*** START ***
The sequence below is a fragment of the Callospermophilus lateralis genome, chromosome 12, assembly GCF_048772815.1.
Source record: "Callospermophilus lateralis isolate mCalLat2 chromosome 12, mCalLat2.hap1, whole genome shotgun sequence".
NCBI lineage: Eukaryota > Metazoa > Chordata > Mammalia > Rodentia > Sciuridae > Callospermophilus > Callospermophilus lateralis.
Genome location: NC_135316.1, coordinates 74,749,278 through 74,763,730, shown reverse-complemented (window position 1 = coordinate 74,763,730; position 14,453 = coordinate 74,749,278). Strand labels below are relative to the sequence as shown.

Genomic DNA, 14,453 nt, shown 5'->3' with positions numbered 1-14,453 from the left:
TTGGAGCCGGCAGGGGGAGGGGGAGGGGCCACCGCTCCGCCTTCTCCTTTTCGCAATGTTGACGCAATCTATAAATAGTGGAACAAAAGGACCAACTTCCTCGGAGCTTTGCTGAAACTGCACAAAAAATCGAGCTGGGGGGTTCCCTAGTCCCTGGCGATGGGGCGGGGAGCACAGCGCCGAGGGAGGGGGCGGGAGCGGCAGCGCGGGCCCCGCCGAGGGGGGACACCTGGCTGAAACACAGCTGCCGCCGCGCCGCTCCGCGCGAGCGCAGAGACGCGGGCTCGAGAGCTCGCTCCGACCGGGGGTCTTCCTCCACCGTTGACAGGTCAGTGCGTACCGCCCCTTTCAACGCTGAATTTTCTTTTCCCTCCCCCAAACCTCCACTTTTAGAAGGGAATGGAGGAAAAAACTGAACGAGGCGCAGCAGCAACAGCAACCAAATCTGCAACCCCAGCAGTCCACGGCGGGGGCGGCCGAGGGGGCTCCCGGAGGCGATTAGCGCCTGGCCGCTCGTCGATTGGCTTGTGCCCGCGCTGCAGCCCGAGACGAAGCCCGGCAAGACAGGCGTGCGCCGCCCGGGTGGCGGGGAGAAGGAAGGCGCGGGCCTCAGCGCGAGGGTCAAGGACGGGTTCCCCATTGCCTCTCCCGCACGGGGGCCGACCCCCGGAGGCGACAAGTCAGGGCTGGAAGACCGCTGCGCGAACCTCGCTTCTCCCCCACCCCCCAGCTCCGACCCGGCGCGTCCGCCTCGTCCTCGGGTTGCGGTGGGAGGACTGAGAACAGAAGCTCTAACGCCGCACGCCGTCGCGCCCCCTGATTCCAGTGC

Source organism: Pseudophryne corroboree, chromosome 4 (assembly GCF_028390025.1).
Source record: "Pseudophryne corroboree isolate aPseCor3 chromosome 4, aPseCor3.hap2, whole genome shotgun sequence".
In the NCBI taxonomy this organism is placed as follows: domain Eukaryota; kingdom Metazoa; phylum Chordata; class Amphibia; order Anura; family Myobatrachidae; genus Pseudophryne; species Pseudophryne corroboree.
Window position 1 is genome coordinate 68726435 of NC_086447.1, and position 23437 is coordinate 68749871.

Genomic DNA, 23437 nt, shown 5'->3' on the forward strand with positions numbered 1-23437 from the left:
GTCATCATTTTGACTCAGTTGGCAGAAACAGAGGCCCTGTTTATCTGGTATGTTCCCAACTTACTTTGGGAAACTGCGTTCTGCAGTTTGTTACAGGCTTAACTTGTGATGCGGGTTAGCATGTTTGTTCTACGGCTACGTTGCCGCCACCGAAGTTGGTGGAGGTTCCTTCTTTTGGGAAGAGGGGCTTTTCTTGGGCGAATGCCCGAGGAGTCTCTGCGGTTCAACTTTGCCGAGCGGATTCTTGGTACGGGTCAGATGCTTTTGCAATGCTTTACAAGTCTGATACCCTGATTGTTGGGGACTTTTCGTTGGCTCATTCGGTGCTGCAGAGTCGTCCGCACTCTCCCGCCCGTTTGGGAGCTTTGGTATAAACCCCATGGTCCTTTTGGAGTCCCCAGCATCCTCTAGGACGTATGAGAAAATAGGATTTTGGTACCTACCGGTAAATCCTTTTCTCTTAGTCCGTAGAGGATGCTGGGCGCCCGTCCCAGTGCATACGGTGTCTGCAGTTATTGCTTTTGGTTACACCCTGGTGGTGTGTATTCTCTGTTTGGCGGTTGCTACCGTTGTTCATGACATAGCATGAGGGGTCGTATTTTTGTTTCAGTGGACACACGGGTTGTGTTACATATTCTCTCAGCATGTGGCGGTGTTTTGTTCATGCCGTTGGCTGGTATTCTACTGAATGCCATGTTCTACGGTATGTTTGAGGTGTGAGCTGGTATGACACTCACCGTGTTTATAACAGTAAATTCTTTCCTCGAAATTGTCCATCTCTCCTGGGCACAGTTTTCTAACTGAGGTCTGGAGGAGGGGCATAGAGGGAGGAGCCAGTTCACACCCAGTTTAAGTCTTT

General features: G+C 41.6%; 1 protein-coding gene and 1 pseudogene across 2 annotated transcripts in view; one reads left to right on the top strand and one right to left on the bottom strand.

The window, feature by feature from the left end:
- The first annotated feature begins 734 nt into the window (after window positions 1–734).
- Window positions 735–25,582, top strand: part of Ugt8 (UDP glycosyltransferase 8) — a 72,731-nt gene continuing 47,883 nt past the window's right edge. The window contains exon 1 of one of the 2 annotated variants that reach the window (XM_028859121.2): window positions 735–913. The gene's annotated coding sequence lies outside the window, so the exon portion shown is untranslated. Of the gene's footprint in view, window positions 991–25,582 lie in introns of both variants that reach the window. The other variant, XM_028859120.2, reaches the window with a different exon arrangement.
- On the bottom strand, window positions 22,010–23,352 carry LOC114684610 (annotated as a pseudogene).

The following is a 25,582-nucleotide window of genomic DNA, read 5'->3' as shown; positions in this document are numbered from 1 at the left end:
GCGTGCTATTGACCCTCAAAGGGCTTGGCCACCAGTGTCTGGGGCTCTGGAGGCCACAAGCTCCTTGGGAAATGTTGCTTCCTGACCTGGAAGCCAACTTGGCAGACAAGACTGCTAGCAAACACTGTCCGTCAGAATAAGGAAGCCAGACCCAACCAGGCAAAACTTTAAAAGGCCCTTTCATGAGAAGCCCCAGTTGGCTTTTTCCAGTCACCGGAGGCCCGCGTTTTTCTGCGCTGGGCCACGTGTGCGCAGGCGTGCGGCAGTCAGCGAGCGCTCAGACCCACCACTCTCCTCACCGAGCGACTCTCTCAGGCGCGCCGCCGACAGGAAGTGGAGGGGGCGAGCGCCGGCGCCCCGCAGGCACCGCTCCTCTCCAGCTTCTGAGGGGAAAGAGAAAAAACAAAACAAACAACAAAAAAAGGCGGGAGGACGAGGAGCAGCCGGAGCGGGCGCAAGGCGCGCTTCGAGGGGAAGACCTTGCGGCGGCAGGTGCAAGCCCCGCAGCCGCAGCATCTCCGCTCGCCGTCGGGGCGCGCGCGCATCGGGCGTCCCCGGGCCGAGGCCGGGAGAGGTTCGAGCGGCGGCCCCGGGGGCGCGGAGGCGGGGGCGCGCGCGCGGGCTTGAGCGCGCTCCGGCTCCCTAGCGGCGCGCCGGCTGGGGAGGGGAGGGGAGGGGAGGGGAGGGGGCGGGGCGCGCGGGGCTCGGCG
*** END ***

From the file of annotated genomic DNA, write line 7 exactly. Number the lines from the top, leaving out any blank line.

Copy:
Source organism: Pseudophryne corroboree, chromosome 4 (assembly GCF_028390025.1).